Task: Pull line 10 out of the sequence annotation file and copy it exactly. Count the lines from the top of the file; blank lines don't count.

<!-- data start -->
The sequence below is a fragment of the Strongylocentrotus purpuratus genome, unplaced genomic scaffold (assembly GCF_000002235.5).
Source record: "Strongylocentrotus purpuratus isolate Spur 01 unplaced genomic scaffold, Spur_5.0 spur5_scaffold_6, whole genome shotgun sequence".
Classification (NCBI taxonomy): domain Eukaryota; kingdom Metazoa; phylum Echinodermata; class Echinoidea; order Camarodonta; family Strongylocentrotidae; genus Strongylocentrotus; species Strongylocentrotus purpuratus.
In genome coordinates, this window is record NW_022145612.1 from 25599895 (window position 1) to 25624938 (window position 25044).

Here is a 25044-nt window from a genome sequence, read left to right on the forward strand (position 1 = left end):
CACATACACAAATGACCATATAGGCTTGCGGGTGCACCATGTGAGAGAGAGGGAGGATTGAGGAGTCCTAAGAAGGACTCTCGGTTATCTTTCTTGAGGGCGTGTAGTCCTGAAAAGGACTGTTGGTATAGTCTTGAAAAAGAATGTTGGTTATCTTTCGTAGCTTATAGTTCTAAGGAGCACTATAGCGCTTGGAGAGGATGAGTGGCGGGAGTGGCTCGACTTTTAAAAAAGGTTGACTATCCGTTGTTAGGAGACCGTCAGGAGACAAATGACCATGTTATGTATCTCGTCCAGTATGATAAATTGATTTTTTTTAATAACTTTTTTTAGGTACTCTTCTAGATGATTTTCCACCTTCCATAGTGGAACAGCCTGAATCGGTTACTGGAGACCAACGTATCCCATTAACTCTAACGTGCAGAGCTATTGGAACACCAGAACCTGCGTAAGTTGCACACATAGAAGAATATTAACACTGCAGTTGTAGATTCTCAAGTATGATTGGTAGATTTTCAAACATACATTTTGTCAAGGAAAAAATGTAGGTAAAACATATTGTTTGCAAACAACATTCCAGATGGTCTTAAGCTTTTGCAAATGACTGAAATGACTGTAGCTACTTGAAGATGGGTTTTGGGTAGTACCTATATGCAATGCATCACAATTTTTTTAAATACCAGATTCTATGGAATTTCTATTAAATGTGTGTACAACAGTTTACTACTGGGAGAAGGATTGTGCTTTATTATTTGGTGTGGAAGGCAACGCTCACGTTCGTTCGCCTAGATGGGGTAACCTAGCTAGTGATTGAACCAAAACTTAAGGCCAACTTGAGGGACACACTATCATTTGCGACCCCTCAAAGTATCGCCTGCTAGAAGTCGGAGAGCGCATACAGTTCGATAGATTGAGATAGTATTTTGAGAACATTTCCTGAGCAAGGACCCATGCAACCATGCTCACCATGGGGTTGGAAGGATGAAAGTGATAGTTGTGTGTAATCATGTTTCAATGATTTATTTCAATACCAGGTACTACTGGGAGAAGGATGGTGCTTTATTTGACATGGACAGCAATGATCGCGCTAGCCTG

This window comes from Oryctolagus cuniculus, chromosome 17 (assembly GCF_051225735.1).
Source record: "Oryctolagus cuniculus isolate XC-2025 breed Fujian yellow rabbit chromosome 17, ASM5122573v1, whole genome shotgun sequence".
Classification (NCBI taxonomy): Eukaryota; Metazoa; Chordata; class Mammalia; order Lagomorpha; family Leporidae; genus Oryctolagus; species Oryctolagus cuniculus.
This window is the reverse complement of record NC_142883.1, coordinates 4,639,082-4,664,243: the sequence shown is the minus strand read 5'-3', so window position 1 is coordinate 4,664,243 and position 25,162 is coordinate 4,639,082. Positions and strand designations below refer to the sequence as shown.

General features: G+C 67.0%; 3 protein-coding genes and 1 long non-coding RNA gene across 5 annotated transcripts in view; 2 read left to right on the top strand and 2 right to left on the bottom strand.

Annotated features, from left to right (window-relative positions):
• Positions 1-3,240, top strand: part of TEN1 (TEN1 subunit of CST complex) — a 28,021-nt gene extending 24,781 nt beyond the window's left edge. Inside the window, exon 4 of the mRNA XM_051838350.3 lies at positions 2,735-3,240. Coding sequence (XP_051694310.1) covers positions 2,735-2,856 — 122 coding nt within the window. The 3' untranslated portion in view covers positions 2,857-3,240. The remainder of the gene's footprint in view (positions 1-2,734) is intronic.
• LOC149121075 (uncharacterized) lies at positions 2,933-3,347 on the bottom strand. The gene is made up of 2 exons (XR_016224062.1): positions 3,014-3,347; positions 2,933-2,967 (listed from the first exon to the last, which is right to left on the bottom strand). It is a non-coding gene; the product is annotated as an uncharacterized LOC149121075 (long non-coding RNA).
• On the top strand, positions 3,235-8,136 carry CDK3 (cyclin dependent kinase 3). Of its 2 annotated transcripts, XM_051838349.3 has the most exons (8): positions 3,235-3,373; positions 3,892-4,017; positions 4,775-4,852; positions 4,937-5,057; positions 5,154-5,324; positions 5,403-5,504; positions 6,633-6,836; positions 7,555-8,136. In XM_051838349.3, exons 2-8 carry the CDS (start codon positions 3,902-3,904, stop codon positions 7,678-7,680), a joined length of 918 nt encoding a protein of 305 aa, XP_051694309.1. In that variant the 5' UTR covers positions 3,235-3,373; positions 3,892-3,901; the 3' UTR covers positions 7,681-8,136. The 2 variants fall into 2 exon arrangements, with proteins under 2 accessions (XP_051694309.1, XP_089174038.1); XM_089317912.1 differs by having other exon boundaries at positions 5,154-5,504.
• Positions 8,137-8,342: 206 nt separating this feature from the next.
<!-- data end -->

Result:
This window is the reverse complement of record NC_142883.1, coordinates 4,639,082-4,664,243: the sequence shown is the minus strand read 5'-3', so window position 1 is coordinate 4,664,243 and position 25,162 is coordinate 4,639,082. Positions and strand designations below refer to the sequence as shown.